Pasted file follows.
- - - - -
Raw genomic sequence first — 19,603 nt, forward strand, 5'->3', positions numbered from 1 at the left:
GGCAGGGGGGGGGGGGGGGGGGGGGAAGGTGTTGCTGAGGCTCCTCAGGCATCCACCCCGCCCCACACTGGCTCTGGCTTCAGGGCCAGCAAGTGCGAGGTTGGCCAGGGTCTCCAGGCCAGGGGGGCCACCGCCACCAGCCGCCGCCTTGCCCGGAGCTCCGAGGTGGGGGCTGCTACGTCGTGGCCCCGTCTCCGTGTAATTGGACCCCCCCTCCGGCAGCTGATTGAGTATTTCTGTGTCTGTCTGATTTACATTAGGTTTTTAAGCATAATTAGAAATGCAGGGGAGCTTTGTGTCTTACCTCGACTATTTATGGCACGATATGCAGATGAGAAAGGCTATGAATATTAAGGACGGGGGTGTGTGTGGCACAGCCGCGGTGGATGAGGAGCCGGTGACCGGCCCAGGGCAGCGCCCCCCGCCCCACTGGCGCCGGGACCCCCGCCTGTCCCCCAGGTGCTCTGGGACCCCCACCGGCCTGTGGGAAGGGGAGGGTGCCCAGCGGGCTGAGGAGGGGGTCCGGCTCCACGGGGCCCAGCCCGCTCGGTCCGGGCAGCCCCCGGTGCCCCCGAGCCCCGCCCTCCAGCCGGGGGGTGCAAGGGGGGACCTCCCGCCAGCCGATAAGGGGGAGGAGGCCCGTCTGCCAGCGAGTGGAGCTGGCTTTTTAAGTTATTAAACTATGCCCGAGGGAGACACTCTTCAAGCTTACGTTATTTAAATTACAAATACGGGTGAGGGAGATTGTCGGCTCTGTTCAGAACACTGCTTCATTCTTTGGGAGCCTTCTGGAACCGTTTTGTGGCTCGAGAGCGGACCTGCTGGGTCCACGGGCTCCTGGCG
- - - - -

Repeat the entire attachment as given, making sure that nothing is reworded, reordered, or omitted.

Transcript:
Raw genomic sequence first — 19,603 nt, forward strand, 5'->3', positions numbered from 1 at the left:
GGCAGGGGGGGGGGGGGGGGGGGGGAAGGTGTTGCTGAGGCTCCTCAGGCATCCACCCCGCCCCACACTGGCTCTGGCTTCAGGGCCAGCAAGTGCGAGGTTGGCCAGGGTCTCCAGGCCAGGGGGGCCACCGCCACCAGCCGCCGCCTTGCCCGGAGCTCCGAGGTGGGGGCTGCTACGTCGTGGCCCCGTCTCCGTGTAATTGGACCCCCCCTCCGGCAGCTGATTGAGTATTTCTGTGTCTGTCTGATTTACATTAGGTTTTTAAGCATAATTAGAAATGCAGGGGAGCTTTGTGTCTTACCTCGACTATTTATGGCACGATATGCAGATGAGAAAGGCTATGAATATTAAGGACGGGGGTGTGTGTGGCACAGCCGCGGTGGATGAGGAGCCGGTGACCGGCCCAGGGCAGCGCCCCCCGCCCCACTGGCGCCGGGACCCCCGCCTGTCCCCCAGGTGCTCTGGGACCCCCACCGGCCTGTGGGAAGGGGAGGGTGCCCAGCGGGCTGAGGAGGGGGTCCGGCTCCACGGGGCCCAGCCCGCTCGGTCCGGGCAGCCCCCGGTGCCCCCGAGCCCCGCCCTCCAGCCGGGGGGTGCAAGGGGGGACCTCCCGCCAGCCGATAAGGGGGAGGAGGCCCGTCTGCCAGCGAGTGGAGCTGGCTTTTTAAGTTATTAAACTATGCCCGAGGGAGACACTCTTCAAGCTTACGTTATTTAAATTACAAATACGGGTGAGGGAGATTGTCGGCTCTGTTCAGAACACTGCTTCATTCTTTGGGAGCCTTCTGGAACCGTTTTGTGGCTCGAGAGCGGACCTGCTGGGTCCACGGGCTCCTGGCG